Isabel Bishop (1902-1988) was one of New York City's leading artists from the 1930s to the 1950s. She is best known for her paintings, drawings, and prints depicting shop girls, vagrant men, and teeming life around Union Square.
In Bishop's time, Union Square was one of the busiest commercial and entertainment districts in this booming metropolis. Home to major department stores, theaters, and movie houses, the small businesses in the area provided close to 10,000 jobs.
She was a force in the cadre of artists called the 14th Street School, so called after the thoroughfare at the south end of this famous public square. In the artist's words, "the beauty, drama, and miraculous effects" of Manhattan inspired her to combine a style drawn from the Old Masters with a contemporary taste for urban realism.
With an interest in gesture, sensitivity to detail, and remarkable artistic expression, Bishop portrayed ordinary people in an extraordinary way.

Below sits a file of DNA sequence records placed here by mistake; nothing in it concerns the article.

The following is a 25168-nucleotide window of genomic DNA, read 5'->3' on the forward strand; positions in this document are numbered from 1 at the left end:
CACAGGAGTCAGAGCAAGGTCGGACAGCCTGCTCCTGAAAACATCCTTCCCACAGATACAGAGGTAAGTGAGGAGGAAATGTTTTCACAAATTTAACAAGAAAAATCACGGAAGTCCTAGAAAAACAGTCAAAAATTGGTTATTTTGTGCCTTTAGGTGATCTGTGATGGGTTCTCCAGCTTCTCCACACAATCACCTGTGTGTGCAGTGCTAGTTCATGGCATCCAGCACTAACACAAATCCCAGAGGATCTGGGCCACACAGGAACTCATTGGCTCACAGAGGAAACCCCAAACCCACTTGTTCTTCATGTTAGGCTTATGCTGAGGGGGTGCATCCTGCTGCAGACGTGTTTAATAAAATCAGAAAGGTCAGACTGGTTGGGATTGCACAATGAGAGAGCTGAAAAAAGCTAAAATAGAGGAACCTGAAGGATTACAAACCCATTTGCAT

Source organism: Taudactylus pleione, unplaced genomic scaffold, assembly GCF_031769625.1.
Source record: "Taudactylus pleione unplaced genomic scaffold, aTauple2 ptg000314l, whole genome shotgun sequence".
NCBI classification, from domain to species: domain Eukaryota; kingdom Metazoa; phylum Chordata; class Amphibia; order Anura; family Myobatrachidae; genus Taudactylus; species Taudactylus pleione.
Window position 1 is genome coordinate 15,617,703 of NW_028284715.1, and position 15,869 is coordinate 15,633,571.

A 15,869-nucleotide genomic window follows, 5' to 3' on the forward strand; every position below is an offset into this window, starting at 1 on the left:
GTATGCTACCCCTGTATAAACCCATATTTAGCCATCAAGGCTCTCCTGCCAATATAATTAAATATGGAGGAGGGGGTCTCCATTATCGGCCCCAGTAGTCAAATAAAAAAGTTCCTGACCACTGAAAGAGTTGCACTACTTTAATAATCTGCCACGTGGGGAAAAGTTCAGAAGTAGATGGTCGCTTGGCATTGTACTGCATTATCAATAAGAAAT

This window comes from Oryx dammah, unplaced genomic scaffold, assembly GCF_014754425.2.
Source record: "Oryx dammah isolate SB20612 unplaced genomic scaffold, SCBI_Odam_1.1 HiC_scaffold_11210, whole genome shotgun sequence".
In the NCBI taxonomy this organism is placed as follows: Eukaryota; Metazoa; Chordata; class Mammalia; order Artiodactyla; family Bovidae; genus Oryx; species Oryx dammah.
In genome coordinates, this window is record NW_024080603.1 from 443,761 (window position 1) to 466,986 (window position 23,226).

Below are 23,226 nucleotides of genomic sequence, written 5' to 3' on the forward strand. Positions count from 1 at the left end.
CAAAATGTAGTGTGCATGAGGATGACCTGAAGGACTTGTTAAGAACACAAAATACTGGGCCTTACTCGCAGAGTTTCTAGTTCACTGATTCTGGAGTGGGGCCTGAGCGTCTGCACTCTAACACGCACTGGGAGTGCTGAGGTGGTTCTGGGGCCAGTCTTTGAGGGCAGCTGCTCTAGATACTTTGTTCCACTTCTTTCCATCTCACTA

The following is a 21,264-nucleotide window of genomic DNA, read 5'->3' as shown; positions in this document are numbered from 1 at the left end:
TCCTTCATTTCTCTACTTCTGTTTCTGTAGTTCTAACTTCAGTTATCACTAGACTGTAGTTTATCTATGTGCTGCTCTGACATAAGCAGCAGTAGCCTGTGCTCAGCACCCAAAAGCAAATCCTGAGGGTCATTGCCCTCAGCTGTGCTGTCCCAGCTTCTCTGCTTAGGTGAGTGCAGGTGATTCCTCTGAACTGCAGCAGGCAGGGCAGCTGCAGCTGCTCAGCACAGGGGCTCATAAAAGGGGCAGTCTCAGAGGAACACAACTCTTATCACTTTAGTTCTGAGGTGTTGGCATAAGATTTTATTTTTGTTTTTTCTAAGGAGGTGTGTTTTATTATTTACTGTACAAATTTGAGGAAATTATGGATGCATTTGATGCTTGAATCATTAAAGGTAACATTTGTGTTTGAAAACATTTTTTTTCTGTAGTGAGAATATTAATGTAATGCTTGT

Using models that she would find on the street, Bishop created dozens of sketches and etchings to capture a specific moment. The artist's depictions of everyday people caught at casual moments, nevertheless, engage with the significant social debates of gender and class differences that marked the 1930s.
Bishop taught at the Art Students League as the only female full-time instructor from 1936 to 1937. Additionally, she was the first woman to hold an executive position in the National Institute of Arts and Letters when she became vice-president in 1946. Yet, Bishop maintained, "I didn't want to be a woman artist; I just wanted to be an artist."
Utilizing the strong holdings in WAM's permanent collection, this exhibition presents Bishop’s socially engaged work and examines her role at the Art Students League as well as her lasting artistic